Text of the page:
County’s jobless rate falls

Published 10:02 pm Wednesday, November 7, 2012

Beaufort County’s unemployment rate fell 0.6 percent from 11.1 percent in August to 10.5 percent in September, according to figures from the N.C. Division of Employment Security.
Beaufort County followed a statewide trend in which 97 of the state’s 100 counties saw their jobless rates decline from August to September. Two counties saw their unemployment rates increase from August to September. One county’s jobless rate was unchanged during the same period. The state’s unemployment rate fell from 9.7 in August to 8.9 in September.
Neal Anderson, supervisor of DES’s Washington office, explained the decline in Beaufort County’s jobless rate.
“What we have seen is our labor force increase over the last month. Our number of employed increased by 301 people. Our number of unemployed went down by 114. So, that’s where our number of 10 and a half (percent) comes from,” Anderson said.
“I think what we’ve seen is some hiring for retail, getting ready for the holiday season,” Anderson said. “I know that the solar project out toward Bath has hired a substantial number of people that I think has helped bring our number down some.”
Anderson said unemployment-benefits claims activity in September and October was lower than in the previous eight months.
As for the drop in the jobless rate from August to September, “One month is not enough to call it a trend, but it is positive,” Anderson said.
Beaufort County’s work force in September was at 21,268 people, with 19,045 members of the work force employed and 2,223 members unable to find work, according to DES. Beaufort County’s work force totaled 21,087 people in August, with 2,337 of those people unable to secure employment, according to DES.
Hyde County’s jobless rate fell from 8.6 percent in August to 8.3 percent in September.
Hyde County’s September work force totaled 2,888 people, with 2,648 people on the job and 240 people unable to secure employment, according to DES. Hyde County’s work force reached 2,977 people in August, with 255 of those people unable to find jobs, according to DES.
Martin County’s unemployment rate decreased from 11.9 percent in August to 11.2 percent in September.
Martin County’s September work force numbered 11,276 people, with 10,015 people working and 1,261 unable to find job, according to DES. In Martin County for August, the work force totaled 11,169 people, with 1,331 of them without jobs, according to DES.
Washington County’s jobless rate declined from 11.8 percent in August to 11.1 percent in September.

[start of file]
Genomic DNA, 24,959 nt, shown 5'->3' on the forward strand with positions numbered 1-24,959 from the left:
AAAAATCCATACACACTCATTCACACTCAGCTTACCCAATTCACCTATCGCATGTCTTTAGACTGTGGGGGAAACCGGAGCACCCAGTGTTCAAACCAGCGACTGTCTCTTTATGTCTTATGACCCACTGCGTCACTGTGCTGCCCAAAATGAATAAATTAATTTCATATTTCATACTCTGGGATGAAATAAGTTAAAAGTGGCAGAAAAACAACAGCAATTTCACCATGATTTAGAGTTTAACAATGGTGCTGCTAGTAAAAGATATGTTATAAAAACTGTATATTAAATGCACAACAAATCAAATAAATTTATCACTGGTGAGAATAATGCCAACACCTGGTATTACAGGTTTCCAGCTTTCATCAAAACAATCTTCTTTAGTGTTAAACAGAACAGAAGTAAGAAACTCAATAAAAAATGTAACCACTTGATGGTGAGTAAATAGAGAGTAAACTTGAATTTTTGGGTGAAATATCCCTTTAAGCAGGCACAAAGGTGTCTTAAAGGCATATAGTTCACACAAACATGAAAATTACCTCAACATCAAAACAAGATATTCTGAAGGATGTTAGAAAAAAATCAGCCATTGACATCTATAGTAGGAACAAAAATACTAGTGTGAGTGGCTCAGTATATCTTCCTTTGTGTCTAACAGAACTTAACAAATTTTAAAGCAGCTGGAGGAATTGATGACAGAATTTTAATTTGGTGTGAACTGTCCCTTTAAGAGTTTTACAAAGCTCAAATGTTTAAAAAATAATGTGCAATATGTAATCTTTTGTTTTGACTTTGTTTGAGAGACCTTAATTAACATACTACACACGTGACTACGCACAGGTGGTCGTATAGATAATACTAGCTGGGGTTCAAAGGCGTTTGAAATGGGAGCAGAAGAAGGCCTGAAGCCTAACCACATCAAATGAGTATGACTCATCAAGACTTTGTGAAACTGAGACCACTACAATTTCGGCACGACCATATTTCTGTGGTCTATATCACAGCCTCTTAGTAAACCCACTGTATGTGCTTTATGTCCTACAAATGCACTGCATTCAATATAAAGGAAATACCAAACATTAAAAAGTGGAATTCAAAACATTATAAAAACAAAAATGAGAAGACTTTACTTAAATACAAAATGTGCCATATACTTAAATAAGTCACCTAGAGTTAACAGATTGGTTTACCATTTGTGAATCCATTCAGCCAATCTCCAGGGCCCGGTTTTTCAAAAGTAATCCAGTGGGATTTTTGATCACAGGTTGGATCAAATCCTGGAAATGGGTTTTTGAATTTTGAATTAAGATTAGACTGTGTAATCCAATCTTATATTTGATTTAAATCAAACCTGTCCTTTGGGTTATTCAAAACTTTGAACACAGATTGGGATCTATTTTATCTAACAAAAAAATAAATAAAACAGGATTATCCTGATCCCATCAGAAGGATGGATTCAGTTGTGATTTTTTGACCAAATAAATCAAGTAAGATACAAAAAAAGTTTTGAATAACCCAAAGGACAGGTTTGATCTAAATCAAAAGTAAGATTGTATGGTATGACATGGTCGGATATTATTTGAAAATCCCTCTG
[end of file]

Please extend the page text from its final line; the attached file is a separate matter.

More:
During September, Washington County’s work force totaled 6,443 people, with 5,731 people on the job and 712 people without jobs, according to DES. Washington County’s work force in August came to 6,423 people, with 759 of them unable to secure employment, according to DES.
For September, no county had a jobless rate at 5 percent or below. There were 62 counties with unemployment rates between 5 percent and 10 percent. Thirty-eight counties had unemployment rates at 10 percent or higher, according to DES.
Of the state’s 100 counties, Currituck County had the lowest jobless rate in September at 5.1 percent. Scotland County had the highest jobless rate in September at 16.1 percent.
The jobless figures released by DES do not include unemployed people whose unemployment insurance benefits expired and who are not listed as unemployed. Factor in those people and a county’s true jobless rate is higher.

About Mike Voss

Mike Voss is the contributing editor at the Washington Daily News. He has a daughter and four grandchildren. Except for nearly six years he worked at the Free Lance-Star in Fredericksburg, Va., in the early to mid-1990s, he has been at the Daily News since April 1986.
Journalism awards:
• Pulitzer Prize for Meritorious Public Service, 1990.
• Society of Professional Journalists: Sigma Delta Chi Award, Bronze Medallion.
• Associated Press Managing Editors’ Public Service Award.
• Investigative Reporters & Editors’ Award.
• North Carolina Press Association, First Place, Public Service Award, 1989.
• North Carolina Press Association, Second Place, Investigative Reporting, 1990.
All those were for the articles he and Betty Gray wrote about the city’s contaminated water system in 1989-1990.
• North Carolina Press Association, First Place, Investigative Reporting, 1991.
• North Carolina Press Association, Third Place, General News Reporting, 2005.
• North Carolina Press Association, Second Place, Lighter Columns, 2006.
Recently learned he will receive another award.
• North Carolina Press Association, First Place, Lighter Columns, 2010.
4. Lectured at or served on seminar panels at journalism schools at UNC-Chapel Hill, University of Maryland, Columbia University, Mary Washington University and Francis Marion University.

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